When findings related to the communi- pany is recommended as a good place to
cation budget and the share of internal work, employees can work more happily
communication within this budget were and efficiently and the company gains
evaluated, one could not determine a stan- talented employees.
dard figure for the budget, neither in Models and studies of corporate reputa-
actual cases nor as the ideal. In the current tion prove that employees are important
situation, all the companies spent a different stakeholders of corporate reputation and
portion of their budget on internal com- they can influence the company’s business
munication, while some companies refused results, directly or indirectly. At the same
to answer this question. time employees are positively influenced
It is possible to conclude that companies by good corporate reputation.
with high reputations attached more impor- The following generalizations can be
tance to internal communication. They had made about the evaluations made by
internal communication plans and they reg- worldwide studies on the subject:
ularly measured the activities carried out
within the framework of these plans. They — Corporate reputation influences
also stated that internal communication con- employees
tributed to business objectives, business — Employees influence corporate reputa-
results and corporate reputation; in addition, tion
they were using appropriate communica- — Corporate reputation affects the perfor-
tion tools. mance of the employee
— Companies with high reputations
CONCLUSION invest more in internal communication
Establishing relations with employees or, in compared with those with lower repu-
other words, undertaking activities aimed tations
at one-way information flow or increased — There is a strategic relation between
employee motivation are not enough on internal communication and business
their own. Instead, internal communication results
needs to be undertaken strategically to — With respect to business results, compa-
encourage employees to a ‘value adding’ nies with high reputations see commu-
attitude, thereby taking the company to nication as a strategic function and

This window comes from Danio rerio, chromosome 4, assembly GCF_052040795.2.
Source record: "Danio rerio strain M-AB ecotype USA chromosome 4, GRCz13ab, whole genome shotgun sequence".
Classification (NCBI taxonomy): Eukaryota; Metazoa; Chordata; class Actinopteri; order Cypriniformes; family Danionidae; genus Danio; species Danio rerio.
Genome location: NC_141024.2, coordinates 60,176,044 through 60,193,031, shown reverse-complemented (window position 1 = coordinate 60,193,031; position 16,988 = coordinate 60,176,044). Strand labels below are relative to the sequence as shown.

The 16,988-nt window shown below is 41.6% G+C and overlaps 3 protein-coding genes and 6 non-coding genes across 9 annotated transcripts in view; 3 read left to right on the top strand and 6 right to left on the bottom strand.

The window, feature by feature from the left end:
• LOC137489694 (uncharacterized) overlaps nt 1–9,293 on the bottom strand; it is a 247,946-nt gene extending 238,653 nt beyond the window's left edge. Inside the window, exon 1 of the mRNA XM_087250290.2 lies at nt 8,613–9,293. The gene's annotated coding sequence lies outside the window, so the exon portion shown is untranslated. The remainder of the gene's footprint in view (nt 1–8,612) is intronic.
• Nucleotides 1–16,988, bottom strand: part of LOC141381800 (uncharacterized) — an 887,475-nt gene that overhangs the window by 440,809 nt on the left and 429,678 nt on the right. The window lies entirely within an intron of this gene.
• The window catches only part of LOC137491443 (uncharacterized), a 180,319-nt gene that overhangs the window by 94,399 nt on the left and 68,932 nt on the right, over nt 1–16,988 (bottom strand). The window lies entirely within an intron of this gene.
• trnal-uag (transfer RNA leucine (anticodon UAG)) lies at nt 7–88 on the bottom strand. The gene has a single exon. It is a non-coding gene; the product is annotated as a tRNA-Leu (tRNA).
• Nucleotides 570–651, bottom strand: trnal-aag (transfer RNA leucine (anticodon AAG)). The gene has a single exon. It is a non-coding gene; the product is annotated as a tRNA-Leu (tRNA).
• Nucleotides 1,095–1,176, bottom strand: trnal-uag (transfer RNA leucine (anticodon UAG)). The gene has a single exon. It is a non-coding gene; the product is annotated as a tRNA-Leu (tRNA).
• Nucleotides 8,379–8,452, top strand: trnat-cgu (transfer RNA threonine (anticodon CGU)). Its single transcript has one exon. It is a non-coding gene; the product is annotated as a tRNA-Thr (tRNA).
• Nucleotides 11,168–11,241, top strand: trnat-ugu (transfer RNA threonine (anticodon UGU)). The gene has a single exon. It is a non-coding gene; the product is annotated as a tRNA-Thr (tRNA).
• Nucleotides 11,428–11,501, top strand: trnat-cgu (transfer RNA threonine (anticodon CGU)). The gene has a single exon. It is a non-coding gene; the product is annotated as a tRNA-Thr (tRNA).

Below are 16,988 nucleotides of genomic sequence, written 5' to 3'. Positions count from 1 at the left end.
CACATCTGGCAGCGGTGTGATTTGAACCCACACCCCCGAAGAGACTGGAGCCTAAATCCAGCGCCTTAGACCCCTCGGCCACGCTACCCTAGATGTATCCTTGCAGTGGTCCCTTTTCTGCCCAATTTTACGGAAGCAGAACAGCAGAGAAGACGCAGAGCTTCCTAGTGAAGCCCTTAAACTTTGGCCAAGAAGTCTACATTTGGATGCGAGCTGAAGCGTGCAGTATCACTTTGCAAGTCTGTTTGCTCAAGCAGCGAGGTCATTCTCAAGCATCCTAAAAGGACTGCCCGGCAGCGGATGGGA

the future. This is the dominant approach associate communication with making
in all the models related to internal com- a difference in competition and solving
munication examined. Internal communi- strategic problems
cation is a cycle consisting of a — For companies paying attention to
communication strategy appropriate for reputation, internal communication is
the future of the company, an internal also very important
communication plan aligning employees’ — In Europe:
expectations with the expectations of the — The most important components
company, as well as application, measure- affecting corporate reputation are,
ment and evaluation. in order, ‘products/services’, ‘social

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The Interaction Between Internal Communication and Corporate Reputation

responsibility’ and ‘work environ- this paper. This study also has special sig-
ment’ nificance in the way that it presents a
— The most influential factor within reflection of the current company profiles
the ‘work environment’ component in Turkey.
is perceived as ‘a good place to
work’ NOTES
— The extent to which the company 1 ‘Stakeholder’, Sabah Business Magazine, No. 6,
is appreciated is affected by the August 2003, 36.
value attached by the company to 2 STRATEJIGfK Corporate Communications
Survey, December 2003, Istanbul, Turkey.
its employees and the rights it
3 STRATEJIGfK Corporate Communications
provides for them. Survey, December 2003, Istanbul, Turkey.
4 ‘Most Admired Companies’ Capital Magazine,
This research: ‘A Managerial Look at the Istanbul, Turkey, 2002.
Interaction Between Internal Communica-